Opinion here. Judge Stucky writes for a majority in a 3-2 split, affirming ACCA (denying relief):
We granted review in this case to determine whether the military judge provided complete and accurate self-defense instructions, and whether the Government failed to disclose favorable and material information to Appellant’s prejudice. We hold that, although the military judge’s instruction on escalation was erroneous, it was harmless beyond a reasonable doubt because escalation was not in issue. Moreover, contrary to Appellant’s arguments, withdrawal also was not in issue. We further hold that, even assuming that the information Appellant asserts the Government failed to disclose was favorable, it was immaterial in regard to findings and sentencing because the evidence substantially overlapped with other evidence presented by other defense experts, Appellant was not entitled to an escalation instruction, and the members clearly rejected the Government’s theory of premeditated murder. We, therefore, affirm the judgment of the United States Army Court of Criminal Appeals (CCA).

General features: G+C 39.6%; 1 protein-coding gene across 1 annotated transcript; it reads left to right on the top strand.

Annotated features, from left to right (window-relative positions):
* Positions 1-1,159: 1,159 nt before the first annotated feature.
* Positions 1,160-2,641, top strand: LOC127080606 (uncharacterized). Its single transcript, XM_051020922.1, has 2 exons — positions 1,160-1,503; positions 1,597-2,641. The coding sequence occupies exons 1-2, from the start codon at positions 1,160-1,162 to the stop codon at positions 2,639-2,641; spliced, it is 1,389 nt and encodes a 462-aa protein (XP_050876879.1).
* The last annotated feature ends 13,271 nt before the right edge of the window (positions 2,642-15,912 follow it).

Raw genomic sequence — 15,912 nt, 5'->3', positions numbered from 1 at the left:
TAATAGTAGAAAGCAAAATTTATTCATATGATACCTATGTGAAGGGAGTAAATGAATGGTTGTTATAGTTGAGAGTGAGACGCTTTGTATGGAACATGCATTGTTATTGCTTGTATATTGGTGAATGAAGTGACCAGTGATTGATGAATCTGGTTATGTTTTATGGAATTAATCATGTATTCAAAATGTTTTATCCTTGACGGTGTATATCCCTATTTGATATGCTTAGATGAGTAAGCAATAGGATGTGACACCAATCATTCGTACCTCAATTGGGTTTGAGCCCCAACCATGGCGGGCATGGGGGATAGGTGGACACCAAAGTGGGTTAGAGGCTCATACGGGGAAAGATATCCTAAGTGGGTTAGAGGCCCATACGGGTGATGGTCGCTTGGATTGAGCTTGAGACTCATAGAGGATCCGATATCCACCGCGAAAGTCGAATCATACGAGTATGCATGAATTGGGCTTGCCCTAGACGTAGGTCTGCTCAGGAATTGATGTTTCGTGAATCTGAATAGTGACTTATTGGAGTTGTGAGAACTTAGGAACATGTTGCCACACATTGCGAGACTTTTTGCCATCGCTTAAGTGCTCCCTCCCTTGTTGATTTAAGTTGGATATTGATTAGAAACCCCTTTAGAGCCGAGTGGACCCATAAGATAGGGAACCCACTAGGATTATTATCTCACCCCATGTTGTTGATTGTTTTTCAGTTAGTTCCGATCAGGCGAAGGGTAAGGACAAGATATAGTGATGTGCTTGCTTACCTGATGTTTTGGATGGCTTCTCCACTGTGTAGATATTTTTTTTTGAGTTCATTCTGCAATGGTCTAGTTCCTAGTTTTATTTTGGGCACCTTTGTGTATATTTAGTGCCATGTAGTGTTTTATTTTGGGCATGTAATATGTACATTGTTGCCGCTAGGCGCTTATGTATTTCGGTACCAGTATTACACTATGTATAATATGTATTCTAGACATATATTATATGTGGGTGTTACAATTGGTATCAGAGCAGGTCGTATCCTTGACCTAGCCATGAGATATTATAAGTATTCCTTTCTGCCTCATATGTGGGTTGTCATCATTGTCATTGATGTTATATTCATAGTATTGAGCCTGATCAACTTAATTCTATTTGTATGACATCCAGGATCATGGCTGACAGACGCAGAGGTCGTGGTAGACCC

Senior Judge Effron, joined by Judge Erdmann, dissents:
A death occurred in the theater of operations. A soldier has been convicted of murder. Was it murder or self-defense? By law, the responsibility for making that factual determination rested with the court-martial panel, not with this Court. The ambiguous, confusing, and incorrect instructions from military judge deprived Appellant of the right to have a panel of officers make that decision. The military judge compounded that error by failing to take corrective action with respect to the Government’s failure to provide timely disclosure of exculpatory evidence. This Court should reverse the decision of the Court of Criminal Appeals and authorize a rehearing.
It’s a long opinion. Analysis to follow.